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My Journey of Becoming What I am Today
I am Mrittika Shamsuddin, currently an instructor in the Economics Department of Dalhousie University. It is an honor to get this opportunity to talk about my journey of becoming what I am today.
Growing up as the daughter of a government bureaucrat in Bangladesh meant moving around a lot as allowed by my father’s numerous job postings. So, my childhood was spent as dreamer, moving through different parts of rural Bangladesh, which was, rich in its lush greenery, and in its allure to chase butterflies and to go cycling by the lakes. Yet, chaos was only a step away. As young girl of six, I saw with my own eyes, as zealots burnt down the temple in front our house, and used tear gas on my neighbours, leaving them no choice but to flee to a different country – all in the name of religion. And these would become my first experience with refugees and immigration. My current research revolves around the challenges that immigrants and refugees face in integrating in a new environment and their impacts on the host community.
Then when I was in middle school, my father got transferred to Dhaka, the capital of Bangladesh, drastically changing life as I knew it. With no playgrounds and butterflies to chase, I was stuck in our small apartment, with the concrete jungle around me. I could not see green through my window anymore; just a rickety old building, with an ugly front gate bearing the words “Government High School” and flying the Bangladeshi flag. To make matters worse, my parents had to get me admitted to a small private school, because I could not pass any of the government school entrance exam in Dhaka. And this was but only the beginning of yet another, completely different world for me. I began to realize that math was the religion at home. My grandfather was a headmaster and math schoolteacher during his time, my uncles were math professors at universities, and my younger cousins could solve math problems while having dinner, which I could not solve even working through diligently on pen and paper.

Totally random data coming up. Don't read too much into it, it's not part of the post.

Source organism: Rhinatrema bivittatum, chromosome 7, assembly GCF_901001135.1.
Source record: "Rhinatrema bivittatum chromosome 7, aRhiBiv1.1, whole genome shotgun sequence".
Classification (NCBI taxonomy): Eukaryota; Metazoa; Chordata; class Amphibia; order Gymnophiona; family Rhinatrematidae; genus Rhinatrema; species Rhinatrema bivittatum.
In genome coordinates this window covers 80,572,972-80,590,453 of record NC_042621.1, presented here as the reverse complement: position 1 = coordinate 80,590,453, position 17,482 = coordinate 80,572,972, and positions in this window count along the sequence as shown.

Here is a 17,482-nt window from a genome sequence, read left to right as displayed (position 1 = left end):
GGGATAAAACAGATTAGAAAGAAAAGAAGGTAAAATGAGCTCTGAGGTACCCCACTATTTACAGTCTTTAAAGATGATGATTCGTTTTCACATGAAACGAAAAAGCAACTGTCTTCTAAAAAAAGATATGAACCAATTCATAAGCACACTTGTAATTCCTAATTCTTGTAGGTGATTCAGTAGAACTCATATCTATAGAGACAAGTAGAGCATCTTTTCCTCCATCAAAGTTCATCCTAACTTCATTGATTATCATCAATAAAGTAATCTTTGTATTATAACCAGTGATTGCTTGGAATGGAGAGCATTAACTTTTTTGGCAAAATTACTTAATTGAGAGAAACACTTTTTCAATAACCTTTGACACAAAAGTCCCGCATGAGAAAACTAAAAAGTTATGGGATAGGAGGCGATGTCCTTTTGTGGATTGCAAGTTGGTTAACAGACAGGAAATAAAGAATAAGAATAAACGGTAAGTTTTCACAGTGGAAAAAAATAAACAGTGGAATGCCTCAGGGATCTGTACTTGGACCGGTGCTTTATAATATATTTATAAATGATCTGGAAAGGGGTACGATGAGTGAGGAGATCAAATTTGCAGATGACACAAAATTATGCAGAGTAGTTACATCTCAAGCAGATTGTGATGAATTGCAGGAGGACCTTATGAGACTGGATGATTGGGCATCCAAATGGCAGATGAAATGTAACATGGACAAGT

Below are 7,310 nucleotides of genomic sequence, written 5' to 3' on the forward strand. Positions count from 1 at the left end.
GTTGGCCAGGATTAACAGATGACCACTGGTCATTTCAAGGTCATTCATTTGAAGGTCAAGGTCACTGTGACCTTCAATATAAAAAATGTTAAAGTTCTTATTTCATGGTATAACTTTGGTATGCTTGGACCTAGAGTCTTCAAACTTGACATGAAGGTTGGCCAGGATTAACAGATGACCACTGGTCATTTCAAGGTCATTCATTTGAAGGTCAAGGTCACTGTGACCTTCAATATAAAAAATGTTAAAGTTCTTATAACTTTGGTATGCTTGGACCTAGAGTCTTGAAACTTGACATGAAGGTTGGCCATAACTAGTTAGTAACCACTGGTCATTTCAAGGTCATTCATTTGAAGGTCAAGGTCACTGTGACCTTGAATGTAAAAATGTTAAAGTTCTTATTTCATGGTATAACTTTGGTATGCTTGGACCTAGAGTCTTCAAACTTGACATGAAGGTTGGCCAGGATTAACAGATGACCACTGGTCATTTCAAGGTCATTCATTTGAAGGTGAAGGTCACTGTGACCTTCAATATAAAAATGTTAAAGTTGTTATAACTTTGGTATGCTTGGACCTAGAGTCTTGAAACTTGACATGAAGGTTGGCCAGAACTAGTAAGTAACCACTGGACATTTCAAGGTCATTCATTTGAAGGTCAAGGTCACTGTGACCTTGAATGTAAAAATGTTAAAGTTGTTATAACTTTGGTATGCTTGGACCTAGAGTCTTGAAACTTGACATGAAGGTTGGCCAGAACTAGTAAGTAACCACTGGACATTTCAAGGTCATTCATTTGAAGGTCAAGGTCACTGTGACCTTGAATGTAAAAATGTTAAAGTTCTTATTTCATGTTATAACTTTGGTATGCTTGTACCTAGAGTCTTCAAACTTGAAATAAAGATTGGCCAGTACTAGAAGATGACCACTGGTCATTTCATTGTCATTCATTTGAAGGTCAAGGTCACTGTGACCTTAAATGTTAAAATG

And yet, as I struggled, alienated from my dream world, and suddenly thrust into reality, I did not stop looking through my window. Through my window, I could not help noticing, that on the first Thursday of every month, the girls in the government high school would line up to collect a “prize money”, which I later realized as I grew older, was their “stipend”. The “prize money” sure made them happy, and in my forlorn world, made me jealous. Why do they get to have the “prize money”? Why do they need it? Who is giving it to them and why only the girls get it? And many years later, I tried to answer some of these questions in one of my PhD dissertations chapters at Georgetown University.